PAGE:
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conveyed in a spacious, convenient, and even elegant
boat, the distance of forty miles, for something less
than a shilling sterling. This was certainly cheaper
than common, but the price of a passage, (food in-
cluded,) from New-York to Albany, varies from two
to four dollars, according to the style and nature of
your accommodations. For the lowest sum, you
travel better than in any European boat I have ever
yet seen; and for the highest, if the excessive crow^ds
be excepted, with a degree of comfort and abundance
that is really next to incredible.

I think the first thing that strikes you at an Ameri-
can table, is the liberality with which it is supplied.
The excessive abundance is a fault. The innkeepers
seem to understand that a traveller can eat but a cer-
tain quantity, and they appear nearly indifferent as to
the quality of the articles m which he may choose to
indulge. Thus game, fish, and flesh, are placed before
him in very liberal quantities, and he is allowed to
choose between them. W.hat he leaves is silently
removed, pay being expected only for that which is
consumed. Of course the pri<:e? and the quality of
the viands, no less than the style in which they are
served, differ very materially in a country of such
vast extent. In the older States, pariicu5arly in the
vicinity of the large towns, the expens^^s yif the inns
are greater than in the interior, though, compared
with their comfort and abundance, never eoual to
that which we pay in most of Europe. Foreign
travellers are, however, often deceived on Ihe sub-
ject, from ignorance of knowing how to choose. The


stage-houses, though frequentJy the best inns, very
often deserve to be classed among the worst. The
traveller in a stage is commonly obliged to take such
fare as the stage-house affords. There is no posting,
and consequently those connected lines of excellent
inns, which are to be found over most of England,
and which are prepared for the accommodation of
travellers who are willing to pay a little more than
common, for personal indulgence, are unknown here.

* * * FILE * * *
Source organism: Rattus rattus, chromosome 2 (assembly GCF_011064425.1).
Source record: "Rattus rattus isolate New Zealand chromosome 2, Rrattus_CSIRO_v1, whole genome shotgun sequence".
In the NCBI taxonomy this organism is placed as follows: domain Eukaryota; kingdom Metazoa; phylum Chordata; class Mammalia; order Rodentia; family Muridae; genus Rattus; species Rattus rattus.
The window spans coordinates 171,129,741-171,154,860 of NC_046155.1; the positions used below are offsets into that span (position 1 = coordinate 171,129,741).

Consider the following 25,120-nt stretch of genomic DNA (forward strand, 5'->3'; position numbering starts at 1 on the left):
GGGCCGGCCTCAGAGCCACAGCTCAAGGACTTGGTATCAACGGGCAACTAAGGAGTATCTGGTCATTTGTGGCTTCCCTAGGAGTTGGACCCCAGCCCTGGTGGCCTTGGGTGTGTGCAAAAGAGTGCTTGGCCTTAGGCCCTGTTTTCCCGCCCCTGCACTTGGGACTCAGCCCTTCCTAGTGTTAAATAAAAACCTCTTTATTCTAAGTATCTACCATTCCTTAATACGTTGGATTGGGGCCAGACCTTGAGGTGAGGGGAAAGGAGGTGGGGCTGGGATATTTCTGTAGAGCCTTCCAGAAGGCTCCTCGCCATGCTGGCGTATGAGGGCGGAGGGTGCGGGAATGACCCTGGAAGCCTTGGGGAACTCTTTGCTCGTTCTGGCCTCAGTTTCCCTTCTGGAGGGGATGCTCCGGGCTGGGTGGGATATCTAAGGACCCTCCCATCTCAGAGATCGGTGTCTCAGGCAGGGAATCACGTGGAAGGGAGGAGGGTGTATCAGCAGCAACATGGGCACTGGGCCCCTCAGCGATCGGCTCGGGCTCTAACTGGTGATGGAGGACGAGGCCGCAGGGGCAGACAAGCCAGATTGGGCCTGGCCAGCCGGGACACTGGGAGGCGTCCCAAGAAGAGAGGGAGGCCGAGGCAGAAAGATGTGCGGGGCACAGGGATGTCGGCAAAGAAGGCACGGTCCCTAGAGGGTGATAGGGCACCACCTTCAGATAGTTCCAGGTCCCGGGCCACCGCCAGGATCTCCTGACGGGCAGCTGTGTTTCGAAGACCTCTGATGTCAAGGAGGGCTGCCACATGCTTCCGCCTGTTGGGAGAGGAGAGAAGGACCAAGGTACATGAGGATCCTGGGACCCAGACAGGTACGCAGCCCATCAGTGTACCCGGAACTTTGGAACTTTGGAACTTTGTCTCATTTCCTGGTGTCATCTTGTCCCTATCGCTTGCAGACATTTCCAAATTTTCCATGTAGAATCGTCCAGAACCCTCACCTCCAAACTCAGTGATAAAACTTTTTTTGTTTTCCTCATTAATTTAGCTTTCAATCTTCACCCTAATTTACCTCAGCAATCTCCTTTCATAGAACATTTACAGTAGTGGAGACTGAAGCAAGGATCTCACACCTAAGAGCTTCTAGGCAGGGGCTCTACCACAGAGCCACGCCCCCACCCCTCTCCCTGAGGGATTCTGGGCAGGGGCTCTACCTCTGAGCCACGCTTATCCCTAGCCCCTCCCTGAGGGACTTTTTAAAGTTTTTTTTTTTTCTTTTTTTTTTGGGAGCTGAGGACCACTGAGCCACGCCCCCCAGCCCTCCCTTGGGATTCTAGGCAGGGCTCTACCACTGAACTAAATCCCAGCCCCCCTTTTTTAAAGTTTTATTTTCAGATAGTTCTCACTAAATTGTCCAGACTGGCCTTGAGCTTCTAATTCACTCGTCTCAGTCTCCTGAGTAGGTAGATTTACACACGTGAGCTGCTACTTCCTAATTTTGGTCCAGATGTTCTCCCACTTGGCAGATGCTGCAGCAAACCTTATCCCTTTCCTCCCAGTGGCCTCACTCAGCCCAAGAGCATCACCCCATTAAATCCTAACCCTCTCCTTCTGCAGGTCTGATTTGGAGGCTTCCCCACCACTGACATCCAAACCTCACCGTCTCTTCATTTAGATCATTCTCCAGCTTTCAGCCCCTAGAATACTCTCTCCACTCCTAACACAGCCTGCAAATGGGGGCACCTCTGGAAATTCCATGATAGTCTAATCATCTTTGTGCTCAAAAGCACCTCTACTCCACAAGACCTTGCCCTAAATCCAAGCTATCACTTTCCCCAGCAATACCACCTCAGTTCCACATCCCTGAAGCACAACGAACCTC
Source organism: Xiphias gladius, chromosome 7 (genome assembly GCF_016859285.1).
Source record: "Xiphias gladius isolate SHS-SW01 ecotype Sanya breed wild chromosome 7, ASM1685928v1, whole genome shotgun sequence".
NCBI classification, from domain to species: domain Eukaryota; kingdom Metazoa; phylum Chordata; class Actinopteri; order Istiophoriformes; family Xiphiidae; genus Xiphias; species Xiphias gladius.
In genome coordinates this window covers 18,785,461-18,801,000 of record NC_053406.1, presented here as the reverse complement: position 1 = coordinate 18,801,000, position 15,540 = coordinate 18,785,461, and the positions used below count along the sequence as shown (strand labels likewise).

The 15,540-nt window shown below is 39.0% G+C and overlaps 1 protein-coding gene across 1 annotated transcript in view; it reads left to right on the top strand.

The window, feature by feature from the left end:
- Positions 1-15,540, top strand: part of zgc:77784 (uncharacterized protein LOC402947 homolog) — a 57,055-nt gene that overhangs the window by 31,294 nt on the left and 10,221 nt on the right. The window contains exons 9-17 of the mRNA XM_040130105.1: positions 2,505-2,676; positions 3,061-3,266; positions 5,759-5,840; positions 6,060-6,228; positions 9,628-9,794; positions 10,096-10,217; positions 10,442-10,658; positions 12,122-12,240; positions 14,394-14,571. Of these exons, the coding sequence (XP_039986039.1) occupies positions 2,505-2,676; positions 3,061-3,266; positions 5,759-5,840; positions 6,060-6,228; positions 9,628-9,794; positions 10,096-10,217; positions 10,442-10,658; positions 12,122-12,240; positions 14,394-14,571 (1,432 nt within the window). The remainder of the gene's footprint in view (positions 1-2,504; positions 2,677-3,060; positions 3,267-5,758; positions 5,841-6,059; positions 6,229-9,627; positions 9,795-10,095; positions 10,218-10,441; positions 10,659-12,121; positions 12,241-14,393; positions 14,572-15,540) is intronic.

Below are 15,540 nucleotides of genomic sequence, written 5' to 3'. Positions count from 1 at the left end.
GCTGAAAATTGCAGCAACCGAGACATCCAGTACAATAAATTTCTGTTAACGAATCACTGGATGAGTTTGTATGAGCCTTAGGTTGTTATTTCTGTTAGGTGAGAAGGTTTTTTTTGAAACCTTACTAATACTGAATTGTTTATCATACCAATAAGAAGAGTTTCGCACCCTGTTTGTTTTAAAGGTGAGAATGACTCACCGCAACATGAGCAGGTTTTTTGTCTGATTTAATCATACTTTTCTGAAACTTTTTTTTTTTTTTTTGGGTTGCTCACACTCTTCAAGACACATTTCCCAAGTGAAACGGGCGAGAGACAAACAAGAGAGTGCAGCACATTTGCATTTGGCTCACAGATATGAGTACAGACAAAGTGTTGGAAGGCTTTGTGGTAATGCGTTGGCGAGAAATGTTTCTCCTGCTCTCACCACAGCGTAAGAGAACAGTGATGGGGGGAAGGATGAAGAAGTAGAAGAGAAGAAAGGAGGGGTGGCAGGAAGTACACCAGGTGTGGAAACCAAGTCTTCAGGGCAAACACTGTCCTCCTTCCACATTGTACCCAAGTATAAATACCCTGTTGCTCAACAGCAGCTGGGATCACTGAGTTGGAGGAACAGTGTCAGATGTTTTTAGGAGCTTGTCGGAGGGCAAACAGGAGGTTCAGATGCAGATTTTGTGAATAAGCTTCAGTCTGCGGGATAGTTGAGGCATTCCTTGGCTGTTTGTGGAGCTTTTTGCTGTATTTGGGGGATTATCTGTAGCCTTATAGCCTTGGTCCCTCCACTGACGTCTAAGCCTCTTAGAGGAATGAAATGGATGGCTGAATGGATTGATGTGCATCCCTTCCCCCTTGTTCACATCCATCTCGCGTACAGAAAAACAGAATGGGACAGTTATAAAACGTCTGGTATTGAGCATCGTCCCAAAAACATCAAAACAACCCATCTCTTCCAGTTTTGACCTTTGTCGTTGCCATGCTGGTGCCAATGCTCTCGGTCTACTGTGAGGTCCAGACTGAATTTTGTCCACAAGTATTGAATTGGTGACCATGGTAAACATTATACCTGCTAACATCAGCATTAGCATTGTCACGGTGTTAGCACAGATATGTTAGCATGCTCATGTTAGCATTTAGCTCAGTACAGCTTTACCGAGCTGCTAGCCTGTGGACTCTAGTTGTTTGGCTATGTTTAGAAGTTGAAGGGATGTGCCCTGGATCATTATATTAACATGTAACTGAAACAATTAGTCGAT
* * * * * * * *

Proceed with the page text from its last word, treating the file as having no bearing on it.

But still, a native of the country, and especially one
of higher pretensions, travels in all the older States
of America, with vastly more comfort than a stran-
ger would be apt to suppose. He is familiar with
ills privileges, and he knows how to assert them with-
out offence ; while the foreigner either submits unne-
cessarily to privations, from an exaggerated opinion
of the danger of offending a people, of whose equality
he has an absurd and confused opinion, or he gives
rational cause of disgust, by assuming airs that should
be practised nowhere, and which can never with
perfect impunity be practised here.

We left New-York in a steam-boat for Brunswick,
a small city in the State of New-Jersey. At this place
we found no less than thirteen stages, ready to con-
vey those \Aho proceeded to the river Delaware.
The number of the coaches varies according to the
amount of travelling, and on some occasions I was
told it exceeded twenty.

In these vehicles, the passengers are disposed by
a very simple and quiet process, and with an expedi-
tion that marks all the movements of these active
people. You are only to imagine a hundred pas-
sengers, arriving with their baggage at a point of de-
barkation, whence, in less than ten minutes of time,
they were to proceed in coaches, to fancy the uproar
and confusion that would occur in most countries.
The steam-boat lines, as they are called, manage the
matter differently.



Some little time before the boat arrives, the pas-
sengers give in their names, and receive in return,
tickets, which bear the numbers of the coaches in
which they are to proceed. As the masters of the
boats have a method of making these arrangements,
which is analogous to the common sense customs of
the country on all matters which relate to the inte-
rior regulations of society, I will explain it.

You will readily suppose that all classes of people
are to be found travelling in these public and cheap
conveyances ; some little address is therefore neces-
sary to dispose of an assemblage which is so motley,
and whose members are of necessity to be brought
in such familiar contact. The master of the boat
knew Cadwallader, and to him he immediately gave
ticket No. 1 ; not that the stage was better than the
rest, but because it was necessary to keep some
division of the subject in his own mind, and this was
probably the most natural. My companion pointed
to me, and I received No. 1 , also. There were tvv^o
or three pretty, genteel looking women, with their
male friends, who received the same sort of tickets,
until the stage was filled. Then came Nos. 2, 3, 4,
5, and 6, with nearly the same quality of travellers,
hi one or two instances I heard requests urged, that
families, or parties, might be placed together, and